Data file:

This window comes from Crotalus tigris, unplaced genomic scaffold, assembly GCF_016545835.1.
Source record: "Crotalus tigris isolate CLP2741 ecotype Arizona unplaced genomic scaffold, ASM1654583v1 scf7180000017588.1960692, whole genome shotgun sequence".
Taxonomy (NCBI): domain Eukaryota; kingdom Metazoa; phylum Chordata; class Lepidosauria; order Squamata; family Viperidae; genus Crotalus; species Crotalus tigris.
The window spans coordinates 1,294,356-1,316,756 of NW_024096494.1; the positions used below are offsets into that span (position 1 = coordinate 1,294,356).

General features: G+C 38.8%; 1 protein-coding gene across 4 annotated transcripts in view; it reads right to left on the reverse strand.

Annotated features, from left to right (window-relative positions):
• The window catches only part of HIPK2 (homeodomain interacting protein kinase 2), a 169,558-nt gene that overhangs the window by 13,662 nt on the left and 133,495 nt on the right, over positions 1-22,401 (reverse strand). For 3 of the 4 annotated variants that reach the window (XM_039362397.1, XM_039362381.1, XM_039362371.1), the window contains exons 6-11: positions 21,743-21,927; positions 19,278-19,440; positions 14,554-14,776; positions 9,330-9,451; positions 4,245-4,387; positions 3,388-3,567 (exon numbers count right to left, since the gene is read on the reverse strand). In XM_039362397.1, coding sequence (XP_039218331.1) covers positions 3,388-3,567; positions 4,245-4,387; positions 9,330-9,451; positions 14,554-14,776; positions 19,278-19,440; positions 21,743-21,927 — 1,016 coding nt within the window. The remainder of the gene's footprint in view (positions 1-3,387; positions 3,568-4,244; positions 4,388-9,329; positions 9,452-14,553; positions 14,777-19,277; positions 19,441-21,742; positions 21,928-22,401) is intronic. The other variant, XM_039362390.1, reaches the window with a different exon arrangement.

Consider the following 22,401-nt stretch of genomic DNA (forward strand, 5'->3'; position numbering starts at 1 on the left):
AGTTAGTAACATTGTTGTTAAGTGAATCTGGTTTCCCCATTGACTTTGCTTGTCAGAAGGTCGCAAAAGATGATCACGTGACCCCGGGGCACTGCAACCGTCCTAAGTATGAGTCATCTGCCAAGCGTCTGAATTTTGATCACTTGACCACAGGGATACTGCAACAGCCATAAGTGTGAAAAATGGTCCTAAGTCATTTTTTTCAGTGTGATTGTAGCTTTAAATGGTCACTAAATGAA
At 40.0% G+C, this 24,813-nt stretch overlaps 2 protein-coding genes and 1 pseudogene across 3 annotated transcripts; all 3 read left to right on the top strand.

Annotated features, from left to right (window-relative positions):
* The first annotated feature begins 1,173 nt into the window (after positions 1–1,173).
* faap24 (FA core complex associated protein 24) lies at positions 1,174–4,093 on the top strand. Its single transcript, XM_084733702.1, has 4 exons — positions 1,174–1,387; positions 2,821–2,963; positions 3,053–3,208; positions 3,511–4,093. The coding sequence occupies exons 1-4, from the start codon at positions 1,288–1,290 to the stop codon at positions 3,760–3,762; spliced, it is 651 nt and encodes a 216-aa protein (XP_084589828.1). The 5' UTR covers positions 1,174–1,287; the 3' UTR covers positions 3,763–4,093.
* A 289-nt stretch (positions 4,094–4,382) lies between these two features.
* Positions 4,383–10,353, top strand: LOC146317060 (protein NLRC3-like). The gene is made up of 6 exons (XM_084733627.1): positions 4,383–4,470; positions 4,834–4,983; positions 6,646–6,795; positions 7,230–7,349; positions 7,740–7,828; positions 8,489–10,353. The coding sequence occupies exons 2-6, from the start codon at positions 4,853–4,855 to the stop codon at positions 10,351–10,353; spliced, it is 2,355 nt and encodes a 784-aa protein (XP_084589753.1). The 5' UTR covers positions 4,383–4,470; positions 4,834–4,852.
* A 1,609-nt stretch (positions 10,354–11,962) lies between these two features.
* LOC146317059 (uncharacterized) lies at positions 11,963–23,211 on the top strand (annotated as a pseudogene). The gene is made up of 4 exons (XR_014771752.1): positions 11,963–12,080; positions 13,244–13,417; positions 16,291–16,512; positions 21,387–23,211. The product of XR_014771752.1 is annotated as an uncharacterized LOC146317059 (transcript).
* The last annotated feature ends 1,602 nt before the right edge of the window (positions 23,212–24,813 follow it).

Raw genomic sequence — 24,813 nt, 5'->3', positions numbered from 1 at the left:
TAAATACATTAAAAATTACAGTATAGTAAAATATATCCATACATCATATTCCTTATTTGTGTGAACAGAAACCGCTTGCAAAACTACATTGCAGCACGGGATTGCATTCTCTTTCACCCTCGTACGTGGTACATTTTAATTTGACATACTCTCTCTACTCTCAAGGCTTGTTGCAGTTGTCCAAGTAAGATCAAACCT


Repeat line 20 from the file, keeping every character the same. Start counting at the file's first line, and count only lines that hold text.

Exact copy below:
TAAATACATTAAAAATTACAGTATAGTAAAATATATCCATACATCATATTCCTTATTTGTGTGAACAGAAACCGCTTGCAAAACTACATTGCAGCACGGGATTGCATTCTCTTTCACCCTCGTACGTGGTACATTTTAATTTGACATACTCTCTCTACTCTCAAGGCTTGTTGCAGTTGTCCAAGTAAGATCAAACCT